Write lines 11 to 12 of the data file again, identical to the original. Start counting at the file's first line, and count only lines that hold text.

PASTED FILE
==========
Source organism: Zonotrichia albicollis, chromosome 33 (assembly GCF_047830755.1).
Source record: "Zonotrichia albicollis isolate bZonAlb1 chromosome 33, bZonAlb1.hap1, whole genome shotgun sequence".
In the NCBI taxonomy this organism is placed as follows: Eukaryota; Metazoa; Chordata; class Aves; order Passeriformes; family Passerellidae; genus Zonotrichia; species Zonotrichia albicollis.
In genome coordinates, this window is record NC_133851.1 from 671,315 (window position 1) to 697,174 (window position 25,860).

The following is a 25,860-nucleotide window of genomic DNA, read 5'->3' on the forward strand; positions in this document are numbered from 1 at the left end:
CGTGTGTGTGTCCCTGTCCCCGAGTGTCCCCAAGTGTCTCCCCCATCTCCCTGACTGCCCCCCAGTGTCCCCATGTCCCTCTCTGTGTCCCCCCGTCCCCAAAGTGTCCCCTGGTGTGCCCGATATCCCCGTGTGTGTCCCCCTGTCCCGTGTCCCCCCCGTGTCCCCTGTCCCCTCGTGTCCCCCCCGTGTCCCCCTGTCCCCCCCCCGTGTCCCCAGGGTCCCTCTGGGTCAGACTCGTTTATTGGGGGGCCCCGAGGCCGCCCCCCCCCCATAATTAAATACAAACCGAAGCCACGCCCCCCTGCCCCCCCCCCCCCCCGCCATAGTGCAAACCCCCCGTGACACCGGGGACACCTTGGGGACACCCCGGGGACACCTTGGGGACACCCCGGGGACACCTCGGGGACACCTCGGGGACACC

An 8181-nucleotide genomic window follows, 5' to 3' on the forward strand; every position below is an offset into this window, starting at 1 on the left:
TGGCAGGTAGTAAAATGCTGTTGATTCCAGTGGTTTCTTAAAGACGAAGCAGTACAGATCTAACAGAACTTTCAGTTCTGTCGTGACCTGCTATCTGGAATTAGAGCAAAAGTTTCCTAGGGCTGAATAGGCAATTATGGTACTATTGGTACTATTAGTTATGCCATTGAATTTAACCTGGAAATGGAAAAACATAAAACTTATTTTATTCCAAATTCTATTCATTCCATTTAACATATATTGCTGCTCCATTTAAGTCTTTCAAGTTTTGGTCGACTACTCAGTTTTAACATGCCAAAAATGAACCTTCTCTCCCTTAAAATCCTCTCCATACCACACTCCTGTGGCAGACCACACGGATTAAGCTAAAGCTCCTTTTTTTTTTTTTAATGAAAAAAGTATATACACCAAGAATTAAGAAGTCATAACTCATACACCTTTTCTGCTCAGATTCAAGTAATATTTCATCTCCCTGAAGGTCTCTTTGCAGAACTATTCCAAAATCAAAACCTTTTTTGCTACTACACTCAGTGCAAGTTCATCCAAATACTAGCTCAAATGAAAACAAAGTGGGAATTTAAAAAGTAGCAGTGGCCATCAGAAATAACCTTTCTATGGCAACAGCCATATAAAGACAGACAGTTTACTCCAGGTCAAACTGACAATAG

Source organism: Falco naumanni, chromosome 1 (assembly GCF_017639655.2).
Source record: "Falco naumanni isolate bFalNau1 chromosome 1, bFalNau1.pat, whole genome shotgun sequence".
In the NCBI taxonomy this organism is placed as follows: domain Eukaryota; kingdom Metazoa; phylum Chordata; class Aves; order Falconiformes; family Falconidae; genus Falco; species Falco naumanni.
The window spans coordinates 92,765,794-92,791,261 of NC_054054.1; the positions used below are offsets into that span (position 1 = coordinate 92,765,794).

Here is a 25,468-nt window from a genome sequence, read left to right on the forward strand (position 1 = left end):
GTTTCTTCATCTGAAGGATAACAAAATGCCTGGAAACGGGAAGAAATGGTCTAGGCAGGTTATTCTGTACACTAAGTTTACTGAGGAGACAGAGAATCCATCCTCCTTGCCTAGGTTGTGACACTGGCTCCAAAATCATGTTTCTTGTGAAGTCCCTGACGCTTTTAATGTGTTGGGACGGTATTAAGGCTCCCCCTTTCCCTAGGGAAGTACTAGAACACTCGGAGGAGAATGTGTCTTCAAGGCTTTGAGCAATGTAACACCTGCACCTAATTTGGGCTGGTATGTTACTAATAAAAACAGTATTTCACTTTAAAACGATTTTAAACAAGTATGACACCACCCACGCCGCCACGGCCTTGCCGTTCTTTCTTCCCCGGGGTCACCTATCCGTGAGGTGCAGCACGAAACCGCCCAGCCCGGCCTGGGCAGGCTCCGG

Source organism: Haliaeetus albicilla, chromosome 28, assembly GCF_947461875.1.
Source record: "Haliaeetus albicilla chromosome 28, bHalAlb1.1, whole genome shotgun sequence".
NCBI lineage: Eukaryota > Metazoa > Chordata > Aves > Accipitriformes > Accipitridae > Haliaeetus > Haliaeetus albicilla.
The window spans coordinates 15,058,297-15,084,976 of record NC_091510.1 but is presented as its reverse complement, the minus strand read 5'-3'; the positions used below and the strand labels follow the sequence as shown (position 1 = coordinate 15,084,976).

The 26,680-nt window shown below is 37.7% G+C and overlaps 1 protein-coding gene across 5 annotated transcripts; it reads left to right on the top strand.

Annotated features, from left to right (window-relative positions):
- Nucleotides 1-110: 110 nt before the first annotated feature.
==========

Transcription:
In the NCBI taxonomy this organism is placed as follows: domain Eukaryota; kingdom Metazoa; phylum Chordata; class Aves; order Falconiformes; family Falconidae; genus Falco; species Falco naumanni.
The window spans coordinates 92,765,794-92,791,261 of NC_054054.1; the positions used below are offsets into that span (position 1 = coordinate 92,765,794).